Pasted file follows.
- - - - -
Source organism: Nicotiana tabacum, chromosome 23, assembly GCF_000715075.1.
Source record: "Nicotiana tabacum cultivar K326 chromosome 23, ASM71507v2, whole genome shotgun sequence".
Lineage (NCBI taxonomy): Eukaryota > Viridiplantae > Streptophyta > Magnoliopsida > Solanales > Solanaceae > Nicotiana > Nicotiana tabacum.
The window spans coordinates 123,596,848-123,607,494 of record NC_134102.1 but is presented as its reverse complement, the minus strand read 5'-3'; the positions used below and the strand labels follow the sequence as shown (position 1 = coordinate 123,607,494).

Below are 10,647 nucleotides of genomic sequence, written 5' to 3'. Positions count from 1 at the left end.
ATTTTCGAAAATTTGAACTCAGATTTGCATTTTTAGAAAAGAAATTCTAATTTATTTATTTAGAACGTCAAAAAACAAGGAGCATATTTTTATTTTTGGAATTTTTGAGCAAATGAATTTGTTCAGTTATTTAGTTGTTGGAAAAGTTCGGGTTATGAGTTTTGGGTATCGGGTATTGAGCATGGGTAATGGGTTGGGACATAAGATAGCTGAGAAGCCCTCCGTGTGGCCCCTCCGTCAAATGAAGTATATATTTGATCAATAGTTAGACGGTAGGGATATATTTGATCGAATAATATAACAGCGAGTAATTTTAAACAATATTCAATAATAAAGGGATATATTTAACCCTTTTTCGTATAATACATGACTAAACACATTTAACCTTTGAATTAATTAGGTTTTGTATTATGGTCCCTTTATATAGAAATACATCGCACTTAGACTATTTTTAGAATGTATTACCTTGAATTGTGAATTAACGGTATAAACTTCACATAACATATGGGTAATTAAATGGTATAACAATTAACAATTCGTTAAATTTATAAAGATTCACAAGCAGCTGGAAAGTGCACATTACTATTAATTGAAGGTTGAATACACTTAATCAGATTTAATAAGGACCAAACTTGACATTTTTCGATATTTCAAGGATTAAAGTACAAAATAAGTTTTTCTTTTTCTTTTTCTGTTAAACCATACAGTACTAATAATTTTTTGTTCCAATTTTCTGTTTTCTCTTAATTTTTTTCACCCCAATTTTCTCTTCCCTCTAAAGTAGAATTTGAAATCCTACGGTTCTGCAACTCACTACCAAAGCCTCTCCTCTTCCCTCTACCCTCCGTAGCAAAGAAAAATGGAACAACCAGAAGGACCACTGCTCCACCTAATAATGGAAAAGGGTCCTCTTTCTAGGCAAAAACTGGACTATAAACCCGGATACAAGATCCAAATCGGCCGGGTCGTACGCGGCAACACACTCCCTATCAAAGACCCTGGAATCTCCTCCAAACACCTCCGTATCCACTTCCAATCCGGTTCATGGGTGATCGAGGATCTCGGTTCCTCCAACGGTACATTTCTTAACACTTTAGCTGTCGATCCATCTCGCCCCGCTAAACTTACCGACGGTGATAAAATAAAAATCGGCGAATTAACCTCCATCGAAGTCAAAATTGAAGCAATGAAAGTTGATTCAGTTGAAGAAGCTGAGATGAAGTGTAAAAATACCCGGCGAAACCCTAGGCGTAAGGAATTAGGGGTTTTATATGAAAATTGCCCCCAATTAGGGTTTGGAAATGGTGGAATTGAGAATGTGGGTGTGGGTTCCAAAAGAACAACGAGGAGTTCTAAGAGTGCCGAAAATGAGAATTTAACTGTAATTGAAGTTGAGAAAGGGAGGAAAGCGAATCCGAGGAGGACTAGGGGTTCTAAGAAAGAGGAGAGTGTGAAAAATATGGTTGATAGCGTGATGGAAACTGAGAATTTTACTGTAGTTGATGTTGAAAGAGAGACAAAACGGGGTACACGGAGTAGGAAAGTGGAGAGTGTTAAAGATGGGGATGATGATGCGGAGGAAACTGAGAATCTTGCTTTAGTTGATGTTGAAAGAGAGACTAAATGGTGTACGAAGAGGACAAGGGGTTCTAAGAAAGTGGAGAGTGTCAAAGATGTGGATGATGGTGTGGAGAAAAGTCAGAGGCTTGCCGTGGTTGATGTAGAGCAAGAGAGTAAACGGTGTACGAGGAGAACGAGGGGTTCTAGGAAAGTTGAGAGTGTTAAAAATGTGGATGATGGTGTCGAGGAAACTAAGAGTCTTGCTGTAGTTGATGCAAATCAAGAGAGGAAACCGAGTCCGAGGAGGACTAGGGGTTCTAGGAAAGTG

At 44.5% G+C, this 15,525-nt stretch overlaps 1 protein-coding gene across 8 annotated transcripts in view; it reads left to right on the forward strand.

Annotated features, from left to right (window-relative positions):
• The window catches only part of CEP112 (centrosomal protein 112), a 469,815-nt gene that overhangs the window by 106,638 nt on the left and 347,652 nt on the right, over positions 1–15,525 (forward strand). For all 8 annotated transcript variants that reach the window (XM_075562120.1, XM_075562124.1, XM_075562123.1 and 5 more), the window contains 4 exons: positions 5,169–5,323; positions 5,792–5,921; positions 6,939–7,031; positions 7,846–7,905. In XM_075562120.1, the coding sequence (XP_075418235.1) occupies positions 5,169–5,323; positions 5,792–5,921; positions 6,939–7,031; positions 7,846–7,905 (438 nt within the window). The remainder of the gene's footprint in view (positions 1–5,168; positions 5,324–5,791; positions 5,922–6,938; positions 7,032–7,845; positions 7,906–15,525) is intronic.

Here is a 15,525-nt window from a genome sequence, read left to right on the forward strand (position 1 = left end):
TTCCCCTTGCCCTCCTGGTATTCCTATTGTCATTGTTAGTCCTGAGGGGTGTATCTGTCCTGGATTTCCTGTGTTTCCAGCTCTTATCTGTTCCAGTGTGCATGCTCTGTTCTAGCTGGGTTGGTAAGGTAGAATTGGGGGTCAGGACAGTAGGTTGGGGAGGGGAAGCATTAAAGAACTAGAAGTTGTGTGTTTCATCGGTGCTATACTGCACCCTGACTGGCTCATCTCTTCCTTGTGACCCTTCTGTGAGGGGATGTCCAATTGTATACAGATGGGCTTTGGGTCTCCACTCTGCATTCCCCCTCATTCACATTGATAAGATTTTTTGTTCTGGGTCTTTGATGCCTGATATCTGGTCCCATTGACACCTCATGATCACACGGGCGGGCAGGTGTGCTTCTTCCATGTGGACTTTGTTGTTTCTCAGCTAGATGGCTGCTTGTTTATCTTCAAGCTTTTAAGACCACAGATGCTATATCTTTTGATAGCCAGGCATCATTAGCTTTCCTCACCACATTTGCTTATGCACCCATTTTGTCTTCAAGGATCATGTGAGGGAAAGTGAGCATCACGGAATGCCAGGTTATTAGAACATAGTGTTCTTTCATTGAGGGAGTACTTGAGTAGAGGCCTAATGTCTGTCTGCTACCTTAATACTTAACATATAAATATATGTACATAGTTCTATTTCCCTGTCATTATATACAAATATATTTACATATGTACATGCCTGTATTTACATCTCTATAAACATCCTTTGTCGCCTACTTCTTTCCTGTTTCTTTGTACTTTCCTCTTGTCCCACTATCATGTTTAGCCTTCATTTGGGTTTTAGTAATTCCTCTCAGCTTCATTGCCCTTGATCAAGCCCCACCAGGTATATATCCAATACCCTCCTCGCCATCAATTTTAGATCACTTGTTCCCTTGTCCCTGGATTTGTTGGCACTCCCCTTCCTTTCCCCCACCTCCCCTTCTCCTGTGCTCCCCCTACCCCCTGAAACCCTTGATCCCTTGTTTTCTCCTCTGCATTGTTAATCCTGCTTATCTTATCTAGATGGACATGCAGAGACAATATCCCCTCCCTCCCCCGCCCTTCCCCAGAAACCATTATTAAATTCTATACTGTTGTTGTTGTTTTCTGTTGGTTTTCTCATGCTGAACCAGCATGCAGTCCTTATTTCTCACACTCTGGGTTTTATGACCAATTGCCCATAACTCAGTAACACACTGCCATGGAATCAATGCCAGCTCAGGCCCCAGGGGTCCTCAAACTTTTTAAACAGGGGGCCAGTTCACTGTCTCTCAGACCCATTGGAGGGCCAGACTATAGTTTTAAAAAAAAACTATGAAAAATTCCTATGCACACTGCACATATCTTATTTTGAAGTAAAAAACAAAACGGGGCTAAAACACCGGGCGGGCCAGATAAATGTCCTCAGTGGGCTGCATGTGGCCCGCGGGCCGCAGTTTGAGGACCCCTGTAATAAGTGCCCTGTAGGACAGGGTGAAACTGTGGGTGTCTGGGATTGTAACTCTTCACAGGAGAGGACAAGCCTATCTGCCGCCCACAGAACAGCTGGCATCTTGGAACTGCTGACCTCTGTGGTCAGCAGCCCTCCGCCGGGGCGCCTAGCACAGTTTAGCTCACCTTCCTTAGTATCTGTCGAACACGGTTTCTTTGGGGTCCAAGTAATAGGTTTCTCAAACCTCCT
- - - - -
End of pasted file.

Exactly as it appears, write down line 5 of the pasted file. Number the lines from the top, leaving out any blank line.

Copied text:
Below are 10,647 nucleotides of genomic sequence, written 5' to 3'. Positions count from 1 at the left end.